Thursday, May 25, 2006

"I will not tolerate inaction and poor judgment when it comes to protecting our veterans," Nicholson said in a statement.

Summoning the Veterans Affairs chief to Capitol Hill, lawmakers are demanding to know why the department waited nearly three weeks to disclose the theft of personal data from 26.5 million veterans. Also at issue is why the department waited so long before acknowledging that a government-owned laptop and disks were stolen in what appeared to be a routine burglary at an agency analyst's home in Maryland. In a statement, Nicholson said he was outraged by his agency's decision to keep the theft quiet for so long. He said he had asked the agency's inspector general to determine who knew what and when. "I will not tolerate inaction and poor judgment when it comes to protecting our veterans," Nicholson said in a statement.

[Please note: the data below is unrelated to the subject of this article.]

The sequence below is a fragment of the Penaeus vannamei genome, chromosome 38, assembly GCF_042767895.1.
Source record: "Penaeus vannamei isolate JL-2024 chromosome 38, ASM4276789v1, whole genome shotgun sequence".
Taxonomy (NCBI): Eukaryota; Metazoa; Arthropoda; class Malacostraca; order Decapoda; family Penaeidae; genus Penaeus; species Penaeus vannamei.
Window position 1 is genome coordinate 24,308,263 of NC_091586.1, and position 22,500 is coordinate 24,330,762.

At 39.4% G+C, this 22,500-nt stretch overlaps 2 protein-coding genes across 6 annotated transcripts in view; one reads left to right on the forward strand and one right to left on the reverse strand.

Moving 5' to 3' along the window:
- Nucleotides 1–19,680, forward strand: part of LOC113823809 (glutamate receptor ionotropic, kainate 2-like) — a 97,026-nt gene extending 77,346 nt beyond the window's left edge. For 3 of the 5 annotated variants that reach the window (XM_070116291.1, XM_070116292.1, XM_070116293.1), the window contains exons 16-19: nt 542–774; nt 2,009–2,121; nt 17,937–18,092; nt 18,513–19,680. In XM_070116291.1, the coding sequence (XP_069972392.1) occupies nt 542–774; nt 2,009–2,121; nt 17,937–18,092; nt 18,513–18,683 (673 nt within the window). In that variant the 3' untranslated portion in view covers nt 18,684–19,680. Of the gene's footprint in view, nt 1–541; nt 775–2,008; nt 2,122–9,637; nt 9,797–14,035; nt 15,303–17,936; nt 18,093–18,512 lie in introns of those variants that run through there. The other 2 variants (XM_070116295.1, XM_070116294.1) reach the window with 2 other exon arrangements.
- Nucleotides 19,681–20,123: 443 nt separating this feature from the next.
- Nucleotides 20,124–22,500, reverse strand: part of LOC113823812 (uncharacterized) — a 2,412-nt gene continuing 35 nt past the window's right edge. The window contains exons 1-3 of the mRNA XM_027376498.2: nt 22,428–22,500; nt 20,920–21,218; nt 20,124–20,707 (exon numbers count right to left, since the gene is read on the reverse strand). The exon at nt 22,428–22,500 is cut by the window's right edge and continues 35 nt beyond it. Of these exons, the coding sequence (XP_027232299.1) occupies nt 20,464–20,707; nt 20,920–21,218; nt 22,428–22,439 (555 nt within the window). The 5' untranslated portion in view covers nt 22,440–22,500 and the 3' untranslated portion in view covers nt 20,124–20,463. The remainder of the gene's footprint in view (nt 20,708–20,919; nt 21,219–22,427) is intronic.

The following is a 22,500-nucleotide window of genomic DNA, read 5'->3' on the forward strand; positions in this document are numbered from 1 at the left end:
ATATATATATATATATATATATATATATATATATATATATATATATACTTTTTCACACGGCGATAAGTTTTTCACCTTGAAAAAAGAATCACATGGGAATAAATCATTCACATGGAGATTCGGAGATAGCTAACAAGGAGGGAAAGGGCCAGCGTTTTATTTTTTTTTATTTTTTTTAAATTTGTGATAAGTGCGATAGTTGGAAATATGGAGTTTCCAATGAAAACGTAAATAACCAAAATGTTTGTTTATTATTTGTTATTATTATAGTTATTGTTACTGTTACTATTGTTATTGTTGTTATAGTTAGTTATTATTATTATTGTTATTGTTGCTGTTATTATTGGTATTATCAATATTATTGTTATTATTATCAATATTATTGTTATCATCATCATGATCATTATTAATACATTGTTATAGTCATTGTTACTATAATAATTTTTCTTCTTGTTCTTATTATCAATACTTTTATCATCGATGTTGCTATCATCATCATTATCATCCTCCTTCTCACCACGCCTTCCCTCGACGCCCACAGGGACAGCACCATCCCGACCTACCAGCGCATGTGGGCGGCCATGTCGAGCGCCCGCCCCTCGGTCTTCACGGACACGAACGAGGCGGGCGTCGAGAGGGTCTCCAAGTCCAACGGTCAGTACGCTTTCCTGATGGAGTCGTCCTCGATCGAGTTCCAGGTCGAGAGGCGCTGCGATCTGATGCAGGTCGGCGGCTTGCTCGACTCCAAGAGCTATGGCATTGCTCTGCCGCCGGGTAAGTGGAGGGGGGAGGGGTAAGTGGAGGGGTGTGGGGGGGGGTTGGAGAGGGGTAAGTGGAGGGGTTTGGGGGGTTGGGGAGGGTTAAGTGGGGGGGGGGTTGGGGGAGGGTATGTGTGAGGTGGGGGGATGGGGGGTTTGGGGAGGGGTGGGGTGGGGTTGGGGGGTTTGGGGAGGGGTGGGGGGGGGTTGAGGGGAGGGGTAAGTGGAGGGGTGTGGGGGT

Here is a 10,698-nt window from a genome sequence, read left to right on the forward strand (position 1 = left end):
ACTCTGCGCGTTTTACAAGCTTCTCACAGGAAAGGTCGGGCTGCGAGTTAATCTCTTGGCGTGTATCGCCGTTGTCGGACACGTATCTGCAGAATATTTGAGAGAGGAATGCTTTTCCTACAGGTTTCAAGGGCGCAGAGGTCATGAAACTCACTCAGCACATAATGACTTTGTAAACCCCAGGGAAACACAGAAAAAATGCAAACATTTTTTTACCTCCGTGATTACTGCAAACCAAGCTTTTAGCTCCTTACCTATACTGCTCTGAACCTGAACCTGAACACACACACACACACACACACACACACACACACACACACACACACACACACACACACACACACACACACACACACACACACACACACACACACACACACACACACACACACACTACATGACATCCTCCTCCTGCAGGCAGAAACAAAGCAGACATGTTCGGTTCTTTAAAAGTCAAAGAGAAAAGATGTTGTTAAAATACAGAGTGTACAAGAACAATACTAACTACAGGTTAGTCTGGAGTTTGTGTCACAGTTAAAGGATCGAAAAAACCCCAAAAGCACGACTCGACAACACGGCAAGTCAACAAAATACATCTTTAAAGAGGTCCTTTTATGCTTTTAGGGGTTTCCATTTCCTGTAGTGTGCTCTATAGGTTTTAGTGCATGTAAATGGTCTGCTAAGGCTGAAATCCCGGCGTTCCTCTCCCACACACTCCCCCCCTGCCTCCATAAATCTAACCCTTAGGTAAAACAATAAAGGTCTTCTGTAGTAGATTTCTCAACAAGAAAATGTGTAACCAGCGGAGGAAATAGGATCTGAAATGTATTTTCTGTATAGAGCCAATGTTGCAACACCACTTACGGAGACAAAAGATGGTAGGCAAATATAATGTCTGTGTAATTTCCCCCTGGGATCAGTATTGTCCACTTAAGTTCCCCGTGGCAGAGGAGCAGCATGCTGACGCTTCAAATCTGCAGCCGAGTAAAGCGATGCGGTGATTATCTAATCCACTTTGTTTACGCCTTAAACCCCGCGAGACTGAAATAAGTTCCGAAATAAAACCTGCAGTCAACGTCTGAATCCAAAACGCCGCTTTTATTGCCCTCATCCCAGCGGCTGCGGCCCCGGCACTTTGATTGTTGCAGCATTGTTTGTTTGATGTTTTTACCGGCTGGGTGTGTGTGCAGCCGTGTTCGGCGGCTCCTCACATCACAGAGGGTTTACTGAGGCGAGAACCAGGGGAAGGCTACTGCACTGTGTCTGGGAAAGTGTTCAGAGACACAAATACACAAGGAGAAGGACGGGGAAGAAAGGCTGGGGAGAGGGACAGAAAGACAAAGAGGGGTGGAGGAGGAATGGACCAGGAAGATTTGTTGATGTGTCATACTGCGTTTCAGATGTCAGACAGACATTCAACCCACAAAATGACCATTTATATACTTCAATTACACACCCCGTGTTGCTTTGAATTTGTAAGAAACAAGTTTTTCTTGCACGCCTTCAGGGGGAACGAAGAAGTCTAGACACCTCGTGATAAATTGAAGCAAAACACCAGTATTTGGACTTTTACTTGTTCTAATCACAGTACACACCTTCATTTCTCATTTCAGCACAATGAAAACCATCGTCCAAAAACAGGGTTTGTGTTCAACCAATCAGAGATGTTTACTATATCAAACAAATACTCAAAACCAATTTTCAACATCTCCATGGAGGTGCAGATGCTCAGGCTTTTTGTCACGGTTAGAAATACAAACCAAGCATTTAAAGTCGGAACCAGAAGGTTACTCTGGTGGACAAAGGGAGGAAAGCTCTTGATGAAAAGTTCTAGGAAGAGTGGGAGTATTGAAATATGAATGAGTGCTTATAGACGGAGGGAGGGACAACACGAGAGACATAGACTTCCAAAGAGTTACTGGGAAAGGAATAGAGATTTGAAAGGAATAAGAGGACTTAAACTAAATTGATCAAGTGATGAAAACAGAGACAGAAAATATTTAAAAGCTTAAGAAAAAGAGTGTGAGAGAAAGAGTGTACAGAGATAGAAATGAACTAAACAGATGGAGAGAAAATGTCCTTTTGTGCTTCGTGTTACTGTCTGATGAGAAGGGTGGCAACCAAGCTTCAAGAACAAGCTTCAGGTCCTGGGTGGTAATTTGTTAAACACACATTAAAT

The above was quoted from a Yahoo Internet news story today May 25th 2006, one of about ten thousand this week dealing with the theft of a laptop computer containing Veterans social seurity numbers and other private information.


"... to care for him who shall have borne the battle and for his widow and his orphan..." Abraham Lincoln

Thus began what became the Veterans Administration according to popular lore.

The above quote is inscribed in granite above the headquarters building of the Veterans Administration in Washington, D.C. Of all the quotes inscribed above all the buildings in that town so famous for fluffing up famous sayings, none is quite as stretched out of proportion as that above.

Ask any Veteran of United States military service today what the VA has done for them since they were discharged. Before you ask, get prepared. You'll hear the same story again and again.

At first you'll think that all Veterans are simply a group of disgruntled, angry, drug abusing, alcohol swilling, shell shocked, sour-grapes sorts of people. You'll tell yourself that there can't possibly be a government agency this corrupt, this arrogant, this innefficient and this...wrong, allowed to exist. It just can't be. This is America isn't it? If it were really this bad, it would have been fixed long ago.